Top image (Jackson and Nansen meeting at Jackson's hut), bottom image (Thomas and Borge) at the spot 112 years after. Images courtesy of the explorers and Long Riders Guild (click to enlarge).
112 years after: Gentlemen explorers - ExWeb interview with Borge and Thomas

Posted: Aug 02, 2007 10:40 pm EDT
( ExplorersWeb has run a Nansen and Jackson special this week, complete with diaries from the pioneers' first meeting. Appropriately, an interview with Thomas and Borge, who just retraced their steps, ends the series. Lucky for us, they are still stranded on the island, waiting by Jackson's hut for a sailboat to pick them up - just the way Nansen once did. <cutoff>

<b>Getting to shore the hardest part</b>

We asked what was most unexpected on their trip. Turned out, that a visit yesterday by an ice breaker carrying mostly American tourists to the North Pole was the biggest shock yet. But 100 people in yellow life jackets interrupting the long solitude were not all bad news. The crew brought bread and Vodka!

Borge said the hardest part of the expedition was beaching. The ice was very broken up and the drift was bad close to shore. The last week, the two were literally jumping from ice hole to ice hole, and it was difficult to find a safe place to camp.

In general - the pack ice was the real crux - walls towered 20 ft high and close to shore huge stretches of open water were challenging to cross even in kayaks.

We also asked about the 'Gentleman thing', and how come many people so often opt for easier trips these days? And are they really the 'lunatic loners' that a recent Lancet study tagged polar explorers? Borge answers most of these questions. Today first though - here goes from Thomas Ulrich:

<b>Thomas: "If I want to climb a mountain, I have to get to the highest point."</b>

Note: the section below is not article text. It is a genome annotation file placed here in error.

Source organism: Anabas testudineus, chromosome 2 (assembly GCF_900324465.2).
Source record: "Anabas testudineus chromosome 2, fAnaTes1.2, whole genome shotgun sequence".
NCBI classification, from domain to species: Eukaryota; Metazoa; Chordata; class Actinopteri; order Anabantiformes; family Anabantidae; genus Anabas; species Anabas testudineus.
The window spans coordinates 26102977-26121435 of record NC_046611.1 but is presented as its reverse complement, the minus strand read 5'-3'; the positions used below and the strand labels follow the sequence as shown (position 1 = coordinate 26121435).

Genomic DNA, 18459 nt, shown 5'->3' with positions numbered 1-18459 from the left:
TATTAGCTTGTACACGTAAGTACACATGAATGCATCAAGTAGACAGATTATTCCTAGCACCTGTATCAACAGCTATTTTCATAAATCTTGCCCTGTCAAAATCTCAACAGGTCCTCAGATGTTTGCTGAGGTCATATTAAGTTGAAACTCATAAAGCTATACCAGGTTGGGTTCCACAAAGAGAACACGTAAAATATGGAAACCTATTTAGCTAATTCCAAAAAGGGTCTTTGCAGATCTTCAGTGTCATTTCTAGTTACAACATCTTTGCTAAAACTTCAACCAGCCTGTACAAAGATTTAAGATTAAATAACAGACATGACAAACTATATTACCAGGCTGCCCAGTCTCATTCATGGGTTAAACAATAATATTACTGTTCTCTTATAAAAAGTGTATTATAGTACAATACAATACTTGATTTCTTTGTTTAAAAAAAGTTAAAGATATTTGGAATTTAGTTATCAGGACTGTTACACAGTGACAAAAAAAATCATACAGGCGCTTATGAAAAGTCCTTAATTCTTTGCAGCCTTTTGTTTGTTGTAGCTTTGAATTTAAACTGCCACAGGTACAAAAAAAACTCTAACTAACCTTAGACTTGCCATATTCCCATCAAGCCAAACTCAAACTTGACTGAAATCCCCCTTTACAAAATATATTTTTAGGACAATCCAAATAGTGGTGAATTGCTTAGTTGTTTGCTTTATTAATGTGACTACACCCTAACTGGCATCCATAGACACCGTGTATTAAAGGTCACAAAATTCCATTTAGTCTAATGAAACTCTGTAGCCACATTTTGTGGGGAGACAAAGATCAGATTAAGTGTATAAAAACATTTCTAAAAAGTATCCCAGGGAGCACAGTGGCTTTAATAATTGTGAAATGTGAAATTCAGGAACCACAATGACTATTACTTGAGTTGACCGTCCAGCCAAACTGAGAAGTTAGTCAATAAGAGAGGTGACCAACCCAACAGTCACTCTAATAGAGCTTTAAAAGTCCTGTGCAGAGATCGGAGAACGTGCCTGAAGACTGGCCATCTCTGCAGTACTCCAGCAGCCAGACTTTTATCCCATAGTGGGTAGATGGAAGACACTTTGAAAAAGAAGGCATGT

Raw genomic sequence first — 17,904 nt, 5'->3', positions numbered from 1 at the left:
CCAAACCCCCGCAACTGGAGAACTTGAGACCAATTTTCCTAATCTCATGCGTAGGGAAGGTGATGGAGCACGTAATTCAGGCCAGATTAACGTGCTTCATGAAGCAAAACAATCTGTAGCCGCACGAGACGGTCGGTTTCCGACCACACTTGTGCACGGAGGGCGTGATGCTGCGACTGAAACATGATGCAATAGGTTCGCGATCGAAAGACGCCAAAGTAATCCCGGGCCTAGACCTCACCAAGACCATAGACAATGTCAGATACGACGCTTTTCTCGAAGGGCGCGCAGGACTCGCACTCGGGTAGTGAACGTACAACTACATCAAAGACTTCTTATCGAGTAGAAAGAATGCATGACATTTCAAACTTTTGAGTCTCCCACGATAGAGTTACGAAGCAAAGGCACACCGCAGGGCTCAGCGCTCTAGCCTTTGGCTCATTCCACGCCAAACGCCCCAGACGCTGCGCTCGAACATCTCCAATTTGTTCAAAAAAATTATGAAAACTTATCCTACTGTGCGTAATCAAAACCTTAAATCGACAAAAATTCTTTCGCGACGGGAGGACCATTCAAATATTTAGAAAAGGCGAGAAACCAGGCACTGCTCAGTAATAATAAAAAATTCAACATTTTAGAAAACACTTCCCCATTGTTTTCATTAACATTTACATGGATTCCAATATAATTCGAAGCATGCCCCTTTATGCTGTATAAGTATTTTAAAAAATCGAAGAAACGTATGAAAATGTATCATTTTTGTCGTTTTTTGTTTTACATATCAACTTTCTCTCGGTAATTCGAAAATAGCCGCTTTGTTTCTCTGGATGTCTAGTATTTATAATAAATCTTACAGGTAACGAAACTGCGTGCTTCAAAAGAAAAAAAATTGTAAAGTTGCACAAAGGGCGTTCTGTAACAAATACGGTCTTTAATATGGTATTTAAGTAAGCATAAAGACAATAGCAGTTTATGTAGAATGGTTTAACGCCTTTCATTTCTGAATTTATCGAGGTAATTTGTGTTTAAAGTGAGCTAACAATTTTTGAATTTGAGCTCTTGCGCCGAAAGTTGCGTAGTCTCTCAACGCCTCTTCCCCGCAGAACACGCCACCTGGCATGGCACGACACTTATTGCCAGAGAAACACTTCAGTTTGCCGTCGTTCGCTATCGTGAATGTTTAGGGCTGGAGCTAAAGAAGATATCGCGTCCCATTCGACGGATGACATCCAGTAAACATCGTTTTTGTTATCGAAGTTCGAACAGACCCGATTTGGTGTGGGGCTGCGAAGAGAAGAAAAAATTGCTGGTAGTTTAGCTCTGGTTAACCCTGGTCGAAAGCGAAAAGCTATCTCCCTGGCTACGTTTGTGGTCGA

<b>ExWeb:</b><i> These guys are all Norwegian and British polar warriors. You are a Swiss mountain guide. Why would you want to do this retrace?</i>

<b>Thomas:</b> "This is an old project of ours (Børge and myself). We both read the books about Nansen and Johansen and were inspired by the courage of the old explorers."

"We figured, that their accomplishment could be understood only by a repeat of their tracks (obviously, our trip cannot really be compared to Nansens/Johansens because we do have much better gear and so much more information on what to expect)."

"We developed the idea many years ago. At first we planned to only repeat their crossing of Franz Joseph Land. But after two unsuccessful attempts to get a permission to do that, we developed the extension of the trip with the approach from the North Pole. I'm glad how perfect it worked out."

<b>ExWeb:</b><i> What is your dream expedition? </i>

<b>Thomas:</b> "This expedition definitely got pretty close. It was new. It was demanding. It was thrilling, versatile and beautiful. The team work was great. It definitely is one of the highlights for me as an explorer."

<b>ExWeb:</b><i> You've scaled Eigernorwand a zillion times, but also had a very scary NP experience last year. Compare the fear...</i>

<b>Thomas:</b> "I think you cannot really compare those two situations. They are just too different. I haven't had serious problems at the Eiger North Face yet - while I was in big trouble at Cape Archtichesky."

"From an objective point of view, I think that the main difference is that the Eiger sits in the middle of Switzerland. That means that even if you are bivouacking at the North Face, you can still see and hear civilization. And you know that a rescue helicopter is only half an hour away. While at Cape Archtichesky, you are really at the end of the world. It takes a long time for rescuers to get to you in case of emergency."